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The potential economic and trade fallout of strained Indo-Candian diplomatic relations | Explained

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File photo:- Canada’s Prime Minister Justin Trudeau, left, walks past Indian Prime Minister Narendra Modi as they take part in a wreath-laying ceremony at Raj Ghat, Mahatma Gandhi’s cremation site, during the G20 Summit in New Delhi, on September 10, 2023.

File photo:- Canada’s Prime Minister Justin Trudeau, left, walks past Indian Prime Minister Narendra Modi as they take part in a wreath-laying ceremony at Raj Ghat, Mahatma Gandhi’s cremation site, during the G20 Summit in New Delhi, on September 10, 2023.
| Photo Credit: Sean Kilpatrick

The story so far: The current strain in diplomatic relations between Canada and India has raised concerns about the impact spiralling onto commercial and economic spheres of cooperation. Negotiations towards the Early Progress Trade Agreement (EPTA), which was to serve as an early transitional step towards the larger Comprehensive Economic Partnership Agreement (CEPA) now stand “paused.” This was widely expected to be sealed in a trade mission that was expected to arrive in India this October — now cancelled. Further concerns relate to the longer-term impact on the larger commercial and economic sphere should relations further deteriorate.

How significant is the trade relationship between the two countries?  

As per the Ministry of Commerce’s TradeStat database, in FY 2022-23, Canada was India’s 35th largest trading partner overall.

Further, as put forth in an earlier joint statement following the sixth Ministerial Dialogue on Trade & Investment (MDTI) in Ottawa in May, Canada-India bilateral trade in goods reached C$12 billion in 2022, growing 57% on a year-over-year basis; of this, the bilateral services trade contributed C8.9 billion to the overall figure.

According to Mohit Singla, Chairman at the Trade Promotion Council of India (TPCI) the trade between the countries is “pretty balanced.” He elaborates that Canada is ranked 14th in imports globally (with a share of 2.3%), but is 32nd in India’s export markets, with a share of 0.9%, currently exhibiting “low potential.” Having said that, he adds that the past two years have seen a sudden upsurge in exports from India at a CAGR of 32%. Other than mineral fuels, categories that have shown strong CAGR in this period include iron and steel, electrical machinery, rubber, nuclear reactors, apparel, pearls, and furniture and plastics, Mr. Singla says.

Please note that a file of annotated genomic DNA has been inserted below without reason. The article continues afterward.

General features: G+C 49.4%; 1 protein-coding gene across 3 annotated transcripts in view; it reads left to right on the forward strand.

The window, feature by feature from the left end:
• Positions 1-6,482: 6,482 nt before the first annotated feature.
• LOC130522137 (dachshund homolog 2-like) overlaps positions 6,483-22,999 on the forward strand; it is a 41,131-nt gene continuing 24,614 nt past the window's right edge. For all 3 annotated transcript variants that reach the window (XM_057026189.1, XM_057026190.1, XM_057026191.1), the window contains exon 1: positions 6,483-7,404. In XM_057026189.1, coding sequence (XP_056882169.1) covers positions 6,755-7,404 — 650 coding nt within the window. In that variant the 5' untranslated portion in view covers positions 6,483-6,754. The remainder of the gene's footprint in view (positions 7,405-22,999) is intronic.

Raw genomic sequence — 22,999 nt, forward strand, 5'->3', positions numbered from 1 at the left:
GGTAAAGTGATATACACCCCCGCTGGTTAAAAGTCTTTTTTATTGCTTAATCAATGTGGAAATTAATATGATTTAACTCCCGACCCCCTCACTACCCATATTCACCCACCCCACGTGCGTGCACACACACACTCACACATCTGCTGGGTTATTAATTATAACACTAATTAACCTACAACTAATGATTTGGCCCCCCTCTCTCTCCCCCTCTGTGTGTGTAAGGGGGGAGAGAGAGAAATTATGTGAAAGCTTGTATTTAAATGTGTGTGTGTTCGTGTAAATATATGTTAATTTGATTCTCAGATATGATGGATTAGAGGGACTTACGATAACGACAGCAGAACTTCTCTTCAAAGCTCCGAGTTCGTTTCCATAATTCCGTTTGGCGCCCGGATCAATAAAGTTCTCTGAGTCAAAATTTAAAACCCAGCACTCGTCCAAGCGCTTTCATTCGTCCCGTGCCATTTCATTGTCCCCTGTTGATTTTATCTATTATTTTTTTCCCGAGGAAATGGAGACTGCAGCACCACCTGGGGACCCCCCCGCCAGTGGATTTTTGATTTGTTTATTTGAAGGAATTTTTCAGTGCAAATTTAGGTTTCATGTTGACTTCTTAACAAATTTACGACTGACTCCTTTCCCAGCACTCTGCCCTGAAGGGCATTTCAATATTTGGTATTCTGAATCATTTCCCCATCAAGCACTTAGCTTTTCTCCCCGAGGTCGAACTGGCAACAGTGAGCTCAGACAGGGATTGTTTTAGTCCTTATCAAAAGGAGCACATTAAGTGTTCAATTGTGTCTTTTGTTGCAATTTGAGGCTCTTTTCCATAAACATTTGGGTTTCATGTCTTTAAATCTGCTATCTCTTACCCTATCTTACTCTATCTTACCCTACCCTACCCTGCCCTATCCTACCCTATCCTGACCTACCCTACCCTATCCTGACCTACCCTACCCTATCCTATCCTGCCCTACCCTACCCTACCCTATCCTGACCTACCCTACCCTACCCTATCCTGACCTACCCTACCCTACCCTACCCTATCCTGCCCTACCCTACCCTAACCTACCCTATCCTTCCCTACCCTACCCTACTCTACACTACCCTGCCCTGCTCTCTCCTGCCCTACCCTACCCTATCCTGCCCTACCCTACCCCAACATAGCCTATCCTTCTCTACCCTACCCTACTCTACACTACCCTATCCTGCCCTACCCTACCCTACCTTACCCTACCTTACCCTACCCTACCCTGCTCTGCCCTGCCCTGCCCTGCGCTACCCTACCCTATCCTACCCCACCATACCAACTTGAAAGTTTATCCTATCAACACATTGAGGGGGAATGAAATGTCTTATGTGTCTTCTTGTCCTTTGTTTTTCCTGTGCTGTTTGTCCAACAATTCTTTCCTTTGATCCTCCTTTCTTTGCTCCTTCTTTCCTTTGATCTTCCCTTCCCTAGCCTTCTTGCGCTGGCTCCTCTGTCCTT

“This shows a strong surge in confidence by Canadian companies when it comes to sourcing from India across a wide range of categories. Clearly, the momentum has been building as compared to the pre-2020 period, when the overall export CAGR (2013-20) from India to Canada was just around 4%,” said Mr Singla.

From the Canadian perspective, India is a “priority market.” It was the North American country’s 10th largest trading partner. Global Canada (the international diplomacy and affairs department) has also said that “India will be a key partner as Canada strengthens its economic links to the Indo-Pacific under a new, comprehensive strategy for the region.”

How will this impact trade relations?